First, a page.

Shock Therapy

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Science  20 Feb 2004:
Vol. 303, Issue 5661, pp. 1107
DOI: 10.1126/science.303.5661.1107b

Streptococcus pyogenes is a versatile bacterial pathogen that causes a wide range of illnesses in humans, from mild throat infections to toxic shock syndrome (STSS). STSS is an acute infection characterized by vascular injury and multi-organ failure. Even with aggressive treatment, STSS is fatal in 30 to 70% of cases, so new therapies are desperately needed.

A mouse model of S. pyogenes infection has helped researchers delineate the pathophysiological chain of events leading to STSS. Herwald et al. find that a complex consisting of a protein shed by the bacteria (M1) and a blood clotting factor (fibrinogen) binds to and activates polymorphonuclear neutrophils (PMNs) of the immune system through interaction with β2-integrins. Rather than ingesting and destroying the bacteria, as they are designed to do, the activated PMNs undergo a process called “frustrated phagocytosis.” As a result, they release proteins that induce vascular leakage and massive inflammation, which in turn causes severe tissue damage. Importantly, lung damage in this mouse model was diminished by administration of a peptide that disrupts the interaction between fibrinogen and β2-integrins. — PAK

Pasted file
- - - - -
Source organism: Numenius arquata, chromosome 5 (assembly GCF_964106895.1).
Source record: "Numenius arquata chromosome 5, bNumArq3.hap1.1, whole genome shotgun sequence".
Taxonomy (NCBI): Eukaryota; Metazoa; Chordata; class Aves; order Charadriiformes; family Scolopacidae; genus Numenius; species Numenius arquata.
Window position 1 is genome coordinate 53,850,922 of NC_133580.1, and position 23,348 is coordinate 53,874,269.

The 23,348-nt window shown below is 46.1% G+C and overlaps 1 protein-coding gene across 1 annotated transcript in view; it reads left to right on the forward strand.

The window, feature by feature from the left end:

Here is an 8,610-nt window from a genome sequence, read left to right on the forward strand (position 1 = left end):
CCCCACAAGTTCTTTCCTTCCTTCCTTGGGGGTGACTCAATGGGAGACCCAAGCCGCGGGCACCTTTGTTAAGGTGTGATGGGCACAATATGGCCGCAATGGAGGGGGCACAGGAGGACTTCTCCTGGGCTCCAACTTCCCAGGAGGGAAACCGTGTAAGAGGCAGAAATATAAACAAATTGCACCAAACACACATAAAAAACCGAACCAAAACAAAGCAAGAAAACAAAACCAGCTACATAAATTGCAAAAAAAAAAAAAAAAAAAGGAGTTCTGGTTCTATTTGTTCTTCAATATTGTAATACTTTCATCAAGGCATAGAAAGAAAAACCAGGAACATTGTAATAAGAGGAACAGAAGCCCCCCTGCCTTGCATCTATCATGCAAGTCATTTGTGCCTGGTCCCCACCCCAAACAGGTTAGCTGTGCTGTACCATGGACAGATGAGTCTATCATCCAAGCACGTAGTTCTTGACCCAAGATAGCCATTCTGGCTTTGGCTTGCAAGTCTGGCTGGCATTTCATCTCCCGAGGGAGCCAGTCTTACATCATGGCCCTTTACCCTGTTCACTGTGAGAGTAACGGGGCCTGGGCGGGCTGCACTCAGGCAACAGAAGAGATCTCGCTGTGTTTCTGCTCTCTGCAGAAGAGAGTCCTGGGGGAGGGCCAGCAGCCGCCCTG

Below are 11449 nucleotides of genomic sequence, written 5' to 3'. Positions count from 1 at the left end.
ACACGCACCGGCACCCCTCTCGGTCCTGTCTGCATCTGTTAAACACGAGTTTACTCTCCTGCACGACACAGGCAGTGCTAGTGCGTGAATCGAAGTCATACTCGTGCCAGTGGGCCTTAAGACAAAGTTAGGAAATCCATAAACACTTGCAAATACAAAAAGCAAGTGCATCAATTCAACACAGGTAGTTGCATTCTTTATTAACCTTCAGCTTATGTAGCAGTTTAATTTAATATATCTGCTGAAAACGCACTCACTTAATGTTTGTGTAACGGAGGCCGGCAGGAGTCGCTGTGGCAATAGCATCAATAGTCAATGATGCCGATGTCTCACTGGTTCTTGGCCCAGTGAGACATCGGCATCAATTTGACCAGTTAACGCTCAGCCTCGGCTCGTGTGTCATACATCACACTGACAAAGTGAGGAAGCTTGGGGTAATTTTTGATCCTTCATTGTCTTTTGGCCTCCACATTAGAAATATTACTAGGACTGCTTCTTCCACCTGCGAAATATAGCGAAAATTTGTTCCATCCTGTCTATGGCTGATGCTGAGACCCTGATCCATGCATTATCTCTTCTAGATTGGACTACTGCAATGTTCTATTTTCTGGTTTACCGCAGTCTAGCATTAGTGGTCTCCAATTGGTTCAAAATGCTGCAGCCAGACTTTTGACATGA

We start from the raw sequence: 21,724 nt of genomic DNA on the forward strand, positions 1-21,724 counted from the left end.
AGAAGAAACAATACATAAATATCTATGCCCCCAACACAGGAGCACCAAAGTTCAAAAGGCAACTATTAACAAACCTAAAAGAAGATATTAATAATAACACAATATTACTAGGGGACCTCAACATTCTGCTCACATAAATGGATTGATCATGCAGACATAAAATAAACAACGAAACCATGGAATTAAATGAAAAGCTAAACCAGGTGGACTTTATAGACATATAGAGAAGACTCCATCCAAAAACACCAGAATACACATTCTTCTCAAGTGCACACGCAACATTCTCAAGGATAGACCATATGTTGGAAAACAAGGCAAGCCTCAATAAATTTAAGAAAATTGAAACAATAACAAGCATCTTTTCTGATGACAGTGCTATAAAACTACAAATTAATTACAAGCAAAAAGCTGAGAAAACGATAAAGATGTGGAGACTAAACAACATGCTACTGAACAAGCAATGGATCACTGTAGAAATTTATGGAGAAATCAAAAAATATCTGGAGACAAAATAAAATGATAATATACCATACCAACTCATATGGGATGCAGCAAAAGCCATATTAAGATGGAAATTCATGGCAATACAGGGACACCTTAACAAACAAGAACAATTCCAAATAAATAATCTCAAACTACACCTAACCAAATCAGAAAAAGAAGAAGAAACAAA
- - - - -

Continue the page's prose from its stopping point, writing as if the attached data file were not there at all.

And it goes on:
Cell 116, 367 (2004).

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